Market News

Feeder cattle higher on lower move in corn

Chicago Mercantile Exchange live cattle futures were mostly higher, getting ready for the week’s direct business, and feeders were up on the lower move in corn. April live was down $.52 at $165.45 and June was up $.10 at $160.65. April feeders were $1.40 higher at $200.07 and May was up $1.95 at $206.15.

It’s another quiet day for direct cash cattle business.  Bids failed to surface on Wednesday and asking prices were around $166 to $167-plus live in the South, while the North remained quiet.  It looks like the bulk of the week’s business will follow the trend of recent weeks and hold out until sometime Thursday or Friday.

At the Kingsville Livestock Auction in Missouri, yearling steers traded $4 to $8 higher compared to last week while yearling heifers sold steady to $4 higher. USDA says calves were lightly tested last week but steer calves traded with a higher to sharply higher undertone and heifer calves sold with a steady to higher undertone. Demand was good to very good for a moderate supply that included several loads of yearlings and still quite a few hard weaned calves. Grass buyers were very aggressive for the few true stocker cattle left. Slaughter cows and bulls sold steady. Medium and Large 1 feeder steers 702 to 748 pounds brought $198 to $203 and feeder steers 868 to 897 pounds brought $177.25 to $188. Medium and Large 1 feeder heifers 704 to 719 pounds brought $188 to $189.25.

Boxed beef closed mixed. Choice was $3.15 lower at $284.78 and Select was $.63 higher at $278.12.

Estimated cattle slaughter was 126,000 head – even on the week and up 1,000 on the year.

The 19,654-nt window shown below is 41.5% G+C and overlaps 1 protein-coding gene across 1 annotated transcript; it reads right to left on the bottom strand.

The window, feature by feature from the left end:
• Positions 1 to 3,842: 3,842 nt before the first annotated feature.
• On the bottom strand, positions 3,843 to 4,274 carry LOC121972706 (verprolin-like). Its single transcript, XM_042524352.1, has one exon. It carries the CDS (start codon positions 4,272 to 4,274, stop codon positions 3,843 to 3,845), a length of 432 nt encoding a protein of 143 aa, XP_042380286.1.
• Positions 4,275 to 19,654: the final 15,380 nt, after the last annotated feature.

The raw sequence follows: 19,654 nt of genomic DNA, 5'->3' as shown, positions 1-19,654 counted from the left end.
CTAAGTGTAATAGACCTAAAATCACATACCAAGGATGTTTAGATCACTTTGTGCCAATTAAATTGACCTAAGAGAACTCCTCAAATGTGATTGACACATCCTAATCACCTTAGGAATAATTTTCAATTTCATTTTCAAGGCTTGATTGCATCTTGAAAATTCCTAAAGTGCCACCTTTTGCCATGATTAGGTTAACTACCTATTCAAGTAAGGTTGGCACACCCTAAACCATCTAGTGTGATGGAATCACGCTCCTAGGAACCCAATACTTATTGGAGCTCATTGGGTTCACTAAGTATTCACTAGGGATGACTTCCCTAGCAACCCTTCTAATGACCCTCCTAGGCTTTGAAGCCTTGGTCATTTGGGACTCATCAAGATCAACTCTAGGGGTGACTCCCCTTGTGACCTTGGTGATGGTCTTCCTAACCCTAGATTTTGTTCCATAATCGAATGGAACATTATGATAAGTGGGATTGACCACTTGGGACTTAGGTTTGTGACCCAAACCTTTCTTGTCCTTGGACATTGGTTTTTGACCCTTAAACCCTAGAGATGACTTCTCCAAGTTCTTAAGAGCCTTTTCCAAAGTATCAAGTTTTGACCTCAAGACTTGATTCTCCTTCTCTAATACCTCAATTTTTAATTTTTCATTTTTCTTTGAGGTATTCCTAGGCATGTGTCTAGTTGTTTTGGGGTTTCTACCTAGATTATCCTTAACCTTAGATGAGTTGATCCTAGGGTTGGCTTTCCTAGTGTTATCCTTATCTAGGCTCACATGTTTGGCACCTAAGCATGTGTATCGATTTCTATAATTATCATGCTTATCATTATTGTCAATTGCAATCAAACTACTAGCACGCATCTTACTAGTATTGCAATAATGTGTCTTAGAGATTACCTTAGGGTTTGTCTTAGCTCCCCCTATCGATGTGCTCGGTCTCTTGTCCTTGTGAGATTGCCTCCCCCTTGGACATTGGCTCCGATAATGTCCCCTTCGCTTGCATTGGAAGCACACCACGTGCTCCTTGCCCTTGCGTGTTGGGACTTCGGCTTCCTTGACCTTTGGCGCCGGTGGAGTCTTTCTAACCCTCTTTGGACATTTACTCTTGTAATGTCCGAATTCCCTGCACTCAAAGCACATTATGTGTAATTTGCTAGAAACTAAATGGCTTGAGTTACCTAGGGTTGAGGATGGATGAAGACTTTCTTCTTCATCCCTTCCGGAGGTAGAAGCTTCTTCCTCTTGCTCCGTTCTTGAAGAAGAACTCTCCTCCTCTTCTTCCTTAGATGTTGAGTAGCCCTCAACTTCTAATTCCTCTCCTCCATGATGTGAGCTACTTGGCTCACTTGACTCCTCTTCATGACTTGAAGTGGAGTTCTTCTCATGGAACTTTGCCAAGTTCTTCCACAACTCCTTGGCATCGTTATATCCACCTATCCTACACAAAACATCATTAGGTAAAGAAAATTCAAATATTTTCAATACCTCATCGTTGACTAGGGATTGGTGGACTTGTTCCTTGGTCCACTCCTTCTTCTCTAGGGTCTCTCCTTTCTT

Lean hog futures were mostly higher on spread trade and the cash and wholesale trade during the session. April was up $.95 at $85.75 and May was $.22 higher at $93.17.

Cash hogs closed mostly higher with a large negotiated run. Packers were fairly aggressive in their procurement efforts on Wednesday and bid up to move their needed numbers. Demand for US pork on the global market and domestically continues to show some strength, helping provide support to prices. The industry is keeping a close eye on the availability of market-ready hogs. With back-to-back days of larger runs, it wouldn’t be a surprise to see processors back off some toward the end of the week.

Barrows and gilts at the National Daily Direct closed $.55 higher with a base range $73 to $81 and weighted average of $79.02; the Iowa/Minnesota closed $1.21 higher with a weighted average of $$79.69; the Western Corn Belt closed $1.19 higher with a weighted average of $79.61; and the Eastern Corn Belt closed $.40 lower at $78.49.

Butcher hogs at the Midwest cash markets were called steady to a dollar higher.

At Illinois, slaughter sow prices were steady with moderate demand for moderate offerings at $52 to $65. Barrows and gilts were steady with moderate demand for moderate offerings at $51 to $61. Boars were $15 to $25 and $8 to $15.

Pork values closed higher – up $.64 at $87.66. Hams, picnics, butts, and loins were higher. Bellies and ribs were lower.

Estimated hog slaughter was 481,000 head – up 13,000 on the week and 3,000 on the year.

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